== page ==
The English MA program at The College of New Jersey would like to send their kudos and congratulations to Nicole Magno (English MA class of 2013) and Lindsay Rogers (’15), who were featured in the fall 2013 issue of The Thornton Wilder Society Newsletter published this past October. In the ‘Conference Report’ section of the newsletter, The Thornton Wilder Society highlights the contributions of our student scholars who sat on a panel called “Thornton Wilder and the Theater of Engagement” at the 24th Annual Conference of the American Literature Association in Boston from May 23–26, 2013.
“Nicole Magno, a graduate student from The College of New Jersey, explored “Carnivalesque Havoc and the Shifting of Gendered Stages in Thornton Wilder’s The Matchmaker and The Eighth Day.” While Wilder often challenges strict gender roles in his works, she argued that both The Matchmaker and The Eighth Day reveal his preference for a matriarchal rule. In order to create this matriarchy, Wilder uses elements of Bakhtin’s carnival, a ritualistic event that suspends socioeconomic hierarchies, celebrates transition, and exposes joyful relativity. Havoc ensues when the hierarchal patriarchy is challenged, allowing for the shift between patriarchy and matriarchy. By de-crowning the patriarchs, the matriarchal figures, from Mrs. Levi to Mrs. Lansing, are able to rise and rule. Consequently, Magno posited, Wilder creates a space which, while ruled by women, allows for greater gender equality and illustrates that gender is not innate, but rather a relative performance where men and women are merely players.”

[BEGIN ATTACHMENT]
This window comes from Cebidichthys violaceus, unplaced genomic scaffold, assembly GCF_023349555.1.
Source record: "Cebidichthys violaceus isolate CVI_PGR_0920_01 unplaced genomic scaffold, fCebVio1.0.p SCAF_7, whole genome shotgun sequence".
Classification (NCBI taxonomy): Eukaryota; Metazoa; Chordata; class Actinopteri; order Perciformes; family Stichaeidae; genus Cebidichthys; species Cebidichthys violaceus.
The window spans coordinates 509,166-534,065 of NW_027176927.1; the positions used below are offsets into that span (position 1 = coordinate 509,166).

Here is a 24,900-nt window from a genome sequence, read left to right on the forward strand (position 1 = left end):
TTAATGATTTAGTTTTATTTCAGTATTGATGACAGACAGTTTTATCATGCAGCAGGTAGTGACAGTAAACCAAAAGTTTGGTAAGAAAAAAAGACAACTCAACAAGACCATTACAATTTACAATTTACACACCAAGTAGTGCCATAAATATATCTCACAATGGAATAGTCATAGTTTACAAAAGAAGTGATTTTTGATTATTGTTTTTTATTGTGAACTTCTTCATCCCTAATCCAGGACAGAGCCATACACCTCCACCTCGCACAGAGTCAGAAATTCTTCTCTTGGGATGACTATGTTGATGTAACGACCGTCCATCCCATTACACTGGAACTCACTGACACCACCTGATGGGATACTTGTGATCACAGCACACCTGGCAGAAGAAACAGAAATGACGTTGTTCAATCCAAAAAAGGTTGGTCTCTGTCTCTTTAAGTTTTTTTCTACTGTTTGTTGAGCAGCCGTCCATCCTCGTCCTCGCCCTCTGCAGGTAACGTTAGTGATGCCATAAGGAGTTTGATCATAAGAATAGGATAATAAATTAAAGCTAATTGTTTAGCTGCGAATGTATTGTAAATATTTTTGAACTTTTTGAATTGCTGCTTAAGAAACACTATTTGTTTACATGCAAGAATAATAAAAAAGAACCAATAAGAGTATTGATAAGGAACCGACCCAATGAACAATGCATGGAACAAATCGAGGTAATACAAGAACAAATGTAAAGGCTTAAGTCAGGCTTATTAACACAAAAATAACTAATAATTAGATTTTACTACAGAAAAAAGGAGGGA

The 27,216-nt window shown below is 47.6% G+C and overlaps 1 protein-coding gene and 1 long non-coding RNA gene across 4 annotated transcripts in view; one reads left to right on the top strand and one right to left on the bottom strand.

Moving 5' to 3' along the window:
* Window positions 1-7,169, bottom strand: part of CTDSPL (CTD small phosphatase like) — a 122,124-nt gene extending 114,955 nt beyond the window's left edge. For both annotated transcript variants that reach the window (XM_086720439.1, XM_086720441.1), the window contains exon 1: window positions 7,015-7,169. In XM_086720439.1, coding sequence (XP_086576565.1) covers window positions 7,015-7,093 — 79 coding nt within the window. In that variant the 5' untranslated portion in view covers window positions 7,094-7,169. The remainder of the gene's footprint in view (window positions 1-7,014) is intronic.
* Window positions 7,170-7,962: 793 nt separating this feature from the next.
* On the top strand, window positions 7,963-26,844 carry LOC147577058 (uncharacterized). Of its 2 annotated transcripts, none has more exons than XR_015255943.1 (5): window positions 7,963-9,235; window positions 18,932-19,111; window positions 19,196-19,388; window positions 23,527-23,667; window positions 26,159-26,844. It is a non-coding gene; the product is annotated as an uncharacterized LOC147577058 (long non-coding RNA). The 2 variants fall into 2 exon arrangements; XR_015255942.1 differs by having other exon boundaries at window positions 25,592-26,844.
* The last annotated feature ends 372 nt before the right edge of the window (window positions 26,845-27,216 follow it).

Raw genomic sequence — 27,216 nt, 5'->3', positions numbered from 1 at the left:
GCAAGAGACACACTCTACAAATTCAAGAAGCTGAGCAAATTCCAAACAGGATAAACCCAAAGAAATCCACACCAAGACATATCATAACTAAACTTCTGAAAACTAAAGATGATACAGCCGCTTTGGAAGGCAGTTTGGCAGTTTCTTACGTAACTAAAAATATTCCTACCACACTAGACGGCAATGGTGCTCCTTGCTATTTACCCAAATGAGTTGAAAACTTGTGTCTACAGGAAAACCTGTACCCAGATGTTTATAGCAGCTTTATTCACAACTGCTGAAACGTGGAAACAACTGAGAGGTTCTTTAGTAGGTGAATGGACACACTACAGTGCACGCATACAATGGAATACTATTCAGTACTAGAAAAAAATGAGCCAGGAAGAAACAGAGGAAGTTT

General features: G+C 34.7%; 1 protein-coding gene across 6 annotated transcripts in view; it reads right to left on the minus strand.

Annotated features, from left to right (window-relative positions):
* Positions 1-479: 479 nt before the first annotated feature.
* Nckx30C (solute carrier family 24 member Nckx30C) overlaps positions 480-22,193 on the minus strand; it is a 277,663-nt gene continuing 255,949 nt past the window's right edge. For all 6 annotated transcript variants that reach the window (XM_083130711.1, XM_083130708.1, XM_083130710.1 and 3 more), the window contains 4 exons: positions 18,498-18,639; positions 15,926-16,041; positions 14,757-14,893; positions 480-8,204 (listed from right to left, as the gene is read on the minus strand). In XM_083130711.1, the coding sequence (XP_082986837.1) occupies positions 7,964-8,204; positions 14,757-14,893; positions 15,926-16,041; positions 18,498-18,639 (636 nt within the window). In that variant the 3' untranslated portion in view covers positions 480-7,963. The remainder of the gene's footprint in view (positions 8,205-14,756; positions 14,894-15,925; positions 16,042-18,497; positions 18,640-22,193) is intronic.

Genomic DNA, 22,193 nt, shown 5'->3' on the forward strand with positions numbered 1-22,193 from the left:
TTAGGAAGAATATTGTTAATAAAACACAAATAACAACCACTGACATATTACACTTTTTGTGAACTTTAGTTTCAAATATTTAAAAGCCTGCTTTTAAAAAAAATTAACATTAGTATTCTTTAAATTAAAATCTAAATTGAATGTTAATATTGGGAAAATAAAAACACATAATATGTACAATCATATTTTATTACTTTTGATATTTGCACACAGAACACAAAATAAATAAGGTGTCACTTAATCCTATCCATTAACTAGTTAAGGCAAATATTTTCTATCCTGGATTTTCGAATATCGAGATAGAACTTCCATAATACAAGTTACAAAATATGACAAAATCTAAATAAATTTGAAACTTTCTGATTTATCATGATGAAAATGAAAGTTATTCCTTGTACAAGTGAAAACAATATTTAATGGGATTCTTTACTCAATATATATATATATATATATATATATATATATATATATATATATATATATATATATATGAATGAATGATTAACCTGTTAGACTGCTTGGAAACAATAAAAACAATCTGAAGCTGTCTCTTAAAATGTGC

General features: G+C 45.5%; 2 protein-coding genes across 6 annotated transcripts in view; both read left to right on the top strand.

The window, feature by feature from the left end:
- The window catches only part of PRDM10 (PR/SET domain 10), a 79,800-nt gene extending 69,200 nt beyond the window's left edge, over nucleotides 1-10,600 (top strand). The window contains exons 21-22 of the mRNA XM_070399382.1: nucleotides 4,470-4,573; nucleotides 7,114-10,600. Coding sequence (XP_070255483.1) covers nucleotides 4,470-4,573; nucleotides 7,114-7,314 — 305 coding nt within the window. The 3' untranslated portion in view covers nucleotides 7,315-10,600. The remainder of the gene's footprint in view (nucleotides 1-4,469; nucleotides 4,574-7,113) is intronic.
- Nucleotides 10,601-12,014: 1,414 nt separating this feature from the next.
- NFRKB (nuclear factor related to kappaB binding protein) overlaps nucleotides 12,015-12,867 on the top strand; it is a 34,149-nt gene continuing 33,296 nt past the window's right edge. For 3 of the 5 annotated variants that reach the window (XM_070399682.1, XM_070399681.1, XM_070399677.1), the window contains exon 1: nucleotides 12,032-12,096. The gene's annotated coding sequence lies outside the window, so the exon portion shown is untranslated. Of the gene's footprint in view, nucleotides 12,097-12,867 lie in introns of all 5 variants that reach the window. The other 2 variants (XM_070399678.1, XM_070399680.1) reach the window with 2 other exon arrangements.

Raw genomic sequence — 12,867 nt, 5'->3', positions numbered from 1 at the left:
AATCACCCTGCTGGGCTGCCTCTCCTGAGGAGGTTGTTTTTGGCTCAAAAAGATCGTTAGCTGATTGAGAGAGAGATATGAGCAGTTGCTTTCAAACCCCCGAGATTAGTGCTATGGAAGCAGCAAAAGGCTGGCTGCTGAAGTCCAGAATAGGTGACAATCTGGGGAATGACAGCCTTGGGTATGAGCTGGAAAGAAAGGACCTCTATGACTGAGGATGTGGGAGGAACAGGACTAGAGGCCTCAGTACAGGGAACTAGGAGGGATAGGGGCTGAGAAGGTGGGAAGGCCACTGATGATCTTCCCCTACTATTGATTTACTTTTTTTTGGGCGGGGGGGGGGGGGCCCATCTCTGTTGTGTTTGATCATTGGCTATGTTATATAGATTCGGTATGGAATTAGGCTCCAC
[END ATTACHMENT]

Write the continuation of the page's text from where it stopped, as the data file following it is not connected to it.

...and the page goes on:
“In ‘Contesting Heteronormativity and Constructing the Essential Woman in Wilder’s Three Plays,’ Lindsay Rogers, another graduate student from The College of New Jersey, argued that through Our Town, The Skin of Our Teeth, and The Matchmaker, Wilder allies himself with his female characters who are forced to reckon with the oppressive hegemonic discourse of patriarchal society. In Our Town and The Skin of Our Teeth, Wilder details the markers of essential femininity through mothers and daughters who represent generations of women amidst changing times. Wilder’s essential woman demonstrates intelligence, practicality, deep emotion, spiritual transcendence, wisdom, fertility, leadership, and disruptive feminine aggression. In The Matchmaker, Wilder’s essential femininity, represented by Dolly Levi, disregards traditional and patriarchal notions of being and embraces the diversity of women’s humanity. Glorifying the role of Woman as the hub of the society-sustaining family, usually underappreciated in patriarchal society, Rogers saw Wilder sympathize with women and advocate for their advancement, self-actualization, and enfranchisement, subversively commencing his literary fight against the rigid heteronormativity of patriarchal society.”
- To read more about the Thornton Wilder panel at the American Literature Association Conference, you can access the full-text of the article that appeared in The Thornton Wilder Society Newsletter here.
- Interested students can learn more about The Thornton Wilder Society and how to become a member by checking out their website, http://www.thorntonwildersociety.org/ or contacting Dr. Konkle at email@example.com.